Yesterday’s publication of an updated report by a parliamentary committee in the United Kingdom on the possible future shape of the non-border between the UK-administered Six Counties and the rest of Ireland is a glorious example of Brexit vacuity at its best. Despite sixty-nine pages of comparative analysis, witness statements and innumerable footnotes, the document amounts to little more than a list of increasingly challenging questions to which the British MPs could offer no answers.
How is Britain going to maintain an invisible or open frontier around its legacy colony in the north-east of Ireland when the country withdraws from the European Union, including the EU’s single market and customs union? Simply put, no one knows. Or as the Westminster website headlines the report, “No progress in finding solution to Brexit border problem“.
From the publication itself, “The land border between Northern Ireland and Ireland“, the impossibility of unobtrusive customs checks and border posts gives rise to these confused thoughts:
The Committee has heard numerous proposals for how the UK and the EU could ensure customs compliance without physical infrastructure at the border. This is currently the case for enforcement in relation to fuel, alcohol and tobacco. These proposals address the question of compliance through mobile patrols, risk analysis, data-sharing and enforcement measures away from the border. However, we have had no visibility of any technical solutions, anywhere in the world, beyond the aspirational, that would remove the need for physical infrastructure at the border.
The Committee supports the Prime Minister’s clear rejection of the current proposals in the Draft Withdrawal Agreement which would result in a customs border in the Irish Sea. The issues of the land border cannot be resolved by creating a costly barrier to trade with Northern Ireland’s largest market
The Government’s stated intention, that Northern Ireland will be outside of the EU Customs Union and Single Market but require no border infrastructure, is unprecedented.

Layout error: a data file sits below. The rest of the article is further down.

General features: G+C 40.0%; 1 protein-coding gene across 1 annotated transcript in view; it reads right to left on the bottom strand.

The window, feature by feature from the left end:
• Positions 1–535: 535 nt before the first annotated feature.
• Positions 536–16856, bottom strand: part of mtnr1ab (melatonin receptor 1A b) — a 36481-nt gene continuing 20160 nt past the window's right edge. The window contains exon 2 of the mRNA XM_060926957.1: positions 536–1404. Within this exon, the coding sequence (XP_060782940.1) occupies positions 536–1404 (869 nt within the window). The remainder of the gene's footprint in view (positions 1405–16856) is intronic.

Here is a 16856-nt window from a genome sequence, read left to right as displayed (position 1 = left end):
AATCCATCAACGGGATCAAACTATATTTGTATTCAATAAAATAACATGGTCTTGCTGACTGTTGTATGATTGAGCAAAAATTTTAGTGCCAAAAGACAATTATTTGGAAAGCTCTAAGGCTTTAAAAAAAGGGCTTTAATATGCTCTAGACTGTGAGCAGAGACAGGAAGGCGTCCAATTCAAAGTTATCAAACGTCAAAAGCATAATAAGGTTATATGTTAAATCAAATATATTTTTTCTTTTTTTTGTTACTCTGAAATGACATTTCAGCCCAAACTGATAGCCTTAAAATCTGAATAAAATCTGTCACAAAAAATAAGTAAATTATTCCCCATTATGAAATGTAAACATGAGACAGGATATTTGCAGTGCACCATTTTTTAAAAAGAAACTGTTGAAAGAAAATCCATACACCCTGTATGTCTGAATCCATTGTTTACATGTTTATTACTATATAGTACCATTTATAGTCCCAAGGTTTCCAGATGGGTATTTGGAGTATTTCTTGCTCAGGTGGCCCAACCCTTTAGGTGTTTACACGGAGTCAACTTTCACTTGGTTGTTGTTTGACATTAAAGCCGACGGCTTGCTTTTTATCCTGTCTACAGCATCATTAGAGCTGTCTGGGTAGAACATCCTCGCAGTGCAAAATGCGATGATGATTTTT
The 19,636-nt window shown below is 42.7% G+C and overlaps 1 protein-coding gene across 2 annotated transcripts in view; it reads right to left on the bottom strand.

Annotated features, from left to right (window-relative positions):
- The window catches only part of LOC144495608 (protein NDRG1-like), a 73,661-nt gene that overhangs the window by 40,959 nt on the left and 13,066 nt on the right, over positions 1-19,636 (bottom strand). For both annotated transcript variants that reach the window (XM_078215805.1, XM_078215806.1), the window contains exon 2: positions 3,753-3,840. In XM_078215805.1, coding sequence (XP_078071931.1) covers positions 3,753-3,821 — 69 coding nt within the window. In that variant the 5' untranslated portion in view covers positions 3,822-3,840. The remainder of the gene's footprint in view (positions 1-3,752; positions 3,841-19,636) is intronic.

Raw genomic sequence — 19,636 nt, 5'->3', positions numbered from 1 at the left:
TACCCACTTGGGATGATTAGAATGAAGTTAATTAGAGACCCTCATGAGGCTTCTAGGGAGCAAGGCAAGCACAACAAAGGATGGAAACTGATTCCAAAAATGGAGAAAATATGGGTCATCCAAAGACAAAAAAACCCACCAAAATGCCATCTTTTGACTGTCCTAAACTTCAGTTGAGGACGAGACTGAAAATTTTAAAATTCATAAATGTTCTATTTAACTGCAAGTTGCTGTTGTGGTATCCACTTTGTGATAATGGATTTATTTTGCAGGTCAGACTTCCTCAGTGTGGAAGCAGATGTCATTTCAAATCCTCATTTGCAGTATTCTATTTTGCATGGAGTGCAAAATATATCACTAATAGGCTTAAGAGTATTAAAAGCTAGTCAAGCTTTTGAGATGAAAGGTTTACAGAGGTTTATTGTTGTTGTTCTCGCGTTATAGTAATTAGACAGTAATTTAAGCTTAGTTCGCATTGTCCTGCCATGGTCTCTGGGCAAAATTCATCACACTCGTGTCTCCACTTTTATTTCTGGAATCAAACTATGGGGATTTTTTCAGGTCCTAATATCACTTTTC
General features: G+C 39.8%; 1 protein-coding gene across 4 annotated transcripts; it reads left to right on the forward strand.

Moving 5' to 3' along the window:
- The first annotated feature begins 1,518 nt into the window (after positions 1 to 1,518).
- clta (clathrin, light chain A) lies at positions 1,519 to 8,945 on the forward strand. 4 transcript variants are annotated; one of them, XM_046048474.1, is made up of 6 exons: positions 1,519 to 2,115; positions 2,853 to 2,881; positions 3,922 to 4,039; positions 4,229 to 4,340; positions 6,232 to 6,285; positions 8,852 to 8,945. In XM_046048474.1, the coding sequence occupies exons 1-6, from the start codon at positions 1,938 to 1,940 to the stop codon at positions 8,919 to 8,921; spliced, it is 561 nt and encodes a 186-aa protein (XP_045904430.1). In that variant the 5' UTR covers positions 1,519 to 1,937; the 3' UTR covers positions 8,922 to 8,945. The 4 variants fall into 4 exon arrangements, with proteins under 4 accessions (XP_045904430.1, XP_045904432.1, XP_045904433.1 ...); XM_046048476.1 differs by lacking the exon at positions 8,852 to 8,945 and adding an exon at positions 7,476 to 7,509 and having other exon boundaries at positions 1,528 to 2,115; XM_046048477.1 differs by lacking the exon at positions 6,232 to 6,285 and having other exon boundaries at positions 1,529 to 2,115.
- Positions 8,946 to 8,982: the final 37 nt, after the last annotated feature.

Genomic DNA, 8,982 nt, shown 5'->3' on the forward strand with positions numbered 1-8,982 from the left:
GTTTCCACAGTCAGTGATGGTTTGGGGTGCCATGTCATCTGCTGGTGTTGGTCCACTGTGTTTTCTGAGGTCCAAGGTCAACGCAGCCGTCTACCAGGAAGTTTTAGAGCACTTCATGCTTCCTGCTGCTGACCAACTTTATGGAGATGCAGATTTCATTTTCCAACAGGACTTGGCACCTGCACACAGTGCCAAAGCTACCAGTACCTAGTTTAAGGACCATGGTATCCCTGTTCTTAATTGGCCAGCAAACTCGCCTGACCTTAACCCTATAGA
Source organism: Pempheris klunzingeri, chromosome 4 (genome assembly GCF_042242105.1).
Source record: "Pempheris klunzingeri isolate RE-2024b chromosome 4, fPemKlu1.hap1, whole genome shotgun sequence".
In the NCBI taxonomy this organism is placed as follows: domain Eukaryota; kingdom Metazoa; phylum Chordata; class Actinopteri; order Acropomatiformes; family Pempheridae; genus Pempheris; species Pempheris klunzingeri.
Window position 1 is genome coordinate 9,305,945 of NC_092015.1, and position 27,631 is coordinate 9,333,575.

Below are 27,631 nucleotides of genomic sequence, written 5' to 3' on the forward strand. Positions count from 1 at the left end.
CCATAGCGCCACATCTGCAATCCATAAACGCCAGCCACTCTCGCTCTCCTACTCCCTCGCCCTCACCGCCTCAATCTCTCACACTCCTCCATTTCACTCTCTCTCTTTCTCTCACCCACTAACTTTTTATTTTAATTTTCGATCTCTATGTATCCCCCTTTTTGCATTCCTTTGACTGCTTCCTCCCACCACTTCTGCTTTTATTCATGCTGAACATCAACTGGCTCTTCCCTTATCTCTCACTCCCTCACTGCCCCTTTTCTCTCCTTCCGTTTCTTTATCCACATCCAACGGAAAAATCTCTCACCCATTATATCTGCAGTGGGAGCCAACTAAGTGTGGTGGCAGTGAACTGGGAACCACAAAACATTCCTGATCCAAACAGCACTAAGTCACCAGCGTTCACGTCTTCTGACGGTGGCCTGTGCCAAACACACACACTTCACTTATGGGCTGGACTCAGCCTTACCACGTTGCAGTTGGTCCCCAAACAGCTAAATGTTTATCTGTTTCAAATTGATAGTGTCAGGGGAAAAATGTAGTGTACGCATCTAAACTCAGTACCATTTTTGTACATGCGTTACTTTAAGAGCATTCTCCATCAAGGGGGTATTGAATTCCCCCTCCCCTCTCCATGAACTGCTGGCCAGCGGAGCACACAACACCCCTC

On the question of London reimposing a militarised frontier to demarcate its recently quiescent colonial territory in the northern corner of the island of Ireland, the scene of violent conflict until the Irish-British peace process of the late 1990s and early 2000s, the MPs note that:
During the Troubles, security installations were erected along the border and a system of approved roads was put in place for travel between jurisdictions. Dr Patterson told us it would now be accepted that all the infrastructure used to create the “hardest of hard borders” was ineffective. Professor John Doyle, Director of the Institute for International Conflict Resolution and Reconstruction at Dublin City University, said:
33,000 members of the Armed Forces were deployed in Northern Ireland. If you talk to veterans, I do not think you will find a single officer who thought the border was sealed for one hour during that period. All the evidence is that it was not.
Today, the Police Service of Northern Ireland (PSNI) has around 7,000 officers for 310 miles of border. George Hamilton agreed that hard physical infrastructure had not been successful for policing the border. In his assessment, physical infrastructure at the border would also become the subject of “unhelpful attention” from dissident republicans who view the police or representatives of the state as legitimate targets. He emphasised that officers should not be made into “sitting ducks”…
The border in Northern Ireland has always been porous. Additional infrastructure is not only politically objectionable but, on its own, would be a highly ineffective means of preventing the movement of illicit goods.
Particular attention should be paid to this claim by the members of the Conservative, Labour and Democratic Unionist parties on the committee regarding the removal of European Union rights and protections from Irish citizens in the Six Counties:
The Belfast/Good Friday Agreement recognises the birth right of the people of Northern Ireland to identify themselves as Irish, British, or both, irrespective of any future change in the status of Northern Ireland, and to equal treatment irrespective of their choice.
On leaving the EU, British citizens will no longer be EU citizens. The Joint Report states, however, that people in Northern Ireland who can also choose Irish citizenship will “continue to enjoy rights as EU citizens, including where they reside in Northern Ireland”. However, we heard that nearly all rights stemming from the EU’s four freedoms are conditional upon an individual living within an EU member state. Sylvia de Mars told us that once the UK leaves, the rights of EU citizens in Northern Ireland will become dormant in the same way that an EU citizen living in the United States today has dormant EU rights.
Good luck with that!